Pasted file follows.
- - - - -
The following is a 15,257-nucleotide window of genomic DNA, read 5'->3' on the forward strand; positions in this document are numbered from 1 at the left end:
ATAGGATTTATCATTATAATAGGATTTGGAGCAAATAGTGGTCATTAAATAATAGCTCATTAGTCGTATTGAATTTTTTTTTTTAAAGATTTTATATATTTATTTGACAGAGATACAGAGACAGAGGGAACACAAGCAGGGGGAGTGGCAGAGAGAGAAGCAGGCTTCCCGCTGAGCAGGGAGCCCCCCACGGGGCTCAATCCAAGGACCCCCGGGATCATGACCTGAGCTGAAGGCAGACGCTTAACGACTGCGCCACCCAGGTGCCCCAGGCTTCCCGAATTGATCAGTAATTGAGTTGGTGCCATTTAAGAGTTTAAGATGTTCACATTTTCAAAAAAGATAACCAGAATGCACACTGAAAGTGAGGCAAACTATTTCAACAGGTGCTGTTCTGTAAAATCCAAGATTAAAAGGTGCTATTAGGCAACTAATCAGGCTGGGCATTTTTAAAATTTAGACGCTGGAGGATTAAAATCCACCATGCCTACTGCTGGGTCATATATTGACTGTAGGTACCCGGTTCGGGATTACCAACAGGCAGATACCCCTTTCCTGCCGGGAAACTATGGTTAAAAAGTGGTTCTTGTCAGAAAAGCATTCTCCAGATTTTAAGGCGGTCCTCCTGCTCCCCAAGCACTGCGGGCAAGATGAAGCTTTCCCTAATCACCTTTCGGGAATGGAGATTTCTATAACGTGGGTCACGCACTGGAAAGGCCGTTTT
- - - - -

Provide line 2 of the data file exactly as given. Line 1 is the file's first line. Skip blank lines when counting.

ATAGGATTTATCATTATAATAGGATTTGGAGCAAATAGTGGTCATTAAATAATAGCTCATTAGTCGTATTGAATTTTTTTTTTTAAAGATTTTATATATTTATTTGACAGAGATACAGAGACAGAGGGAACACAAGCAGGGGGAGTGGCAGAGAGAGAAGCAGGCTTCCCGCTGAGCAGGGAGCCCCCCACGGGGCTCAATCCAAGGACCCCCGGGATCATGACCTGAGCTGAAGGCAGACGCTTAACGACTGCGCCACCCAGGTGCCCCAGGCTTCCCGAATTGATCAGTAATTGAGTTGGTGCCATTTAAGAGTTTAAGATGTTCACATTTTCAAAAAAGATAACCAGAATGCACACTGAAAGTGAGGCAAACTATTTCAACAGGTGCTGTTCTGTAAAATCCAAGATTAAAAGGTGCTATTAGGCAACTAATCAGGCTGGGCATTTTTAAAATTTAGACGCTGGAGGATTAAAATCCACCATGCCTACTGCTGGGTCATATATTGACTGTAGGTACCCGGTTCGGGATTACCAACAGGCAGATACCCCTTTCCTGCCGGGAAACTATGGTTAAAAAGTGGTTCTTGTCAGAAAAGCATTCTCCAGATTTTAAGGCGGTCCTCCTGCTCCCCAAGCACTGCGGGCAAGATGAAGCTTTCCCTAATCACCTTTCGGGAATGGAGATTTCTATAACGTGGGTCACGCACTGGAAAGGCCGTTTT